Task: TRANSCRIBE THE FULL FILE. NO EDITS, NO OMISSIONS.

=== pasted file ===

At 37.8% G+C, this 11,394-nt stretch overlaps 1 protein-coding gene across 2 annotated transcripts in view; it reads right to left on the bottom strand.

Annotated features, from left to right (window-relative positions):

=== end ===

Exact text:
At 37.8% G+C, this 11,394-nt stretch overlaps 1 protein-coding gene across 2 annotated transcripts in view; it reads right to left on the bottom strand.

Annotated features, from left to right (window-relative positions):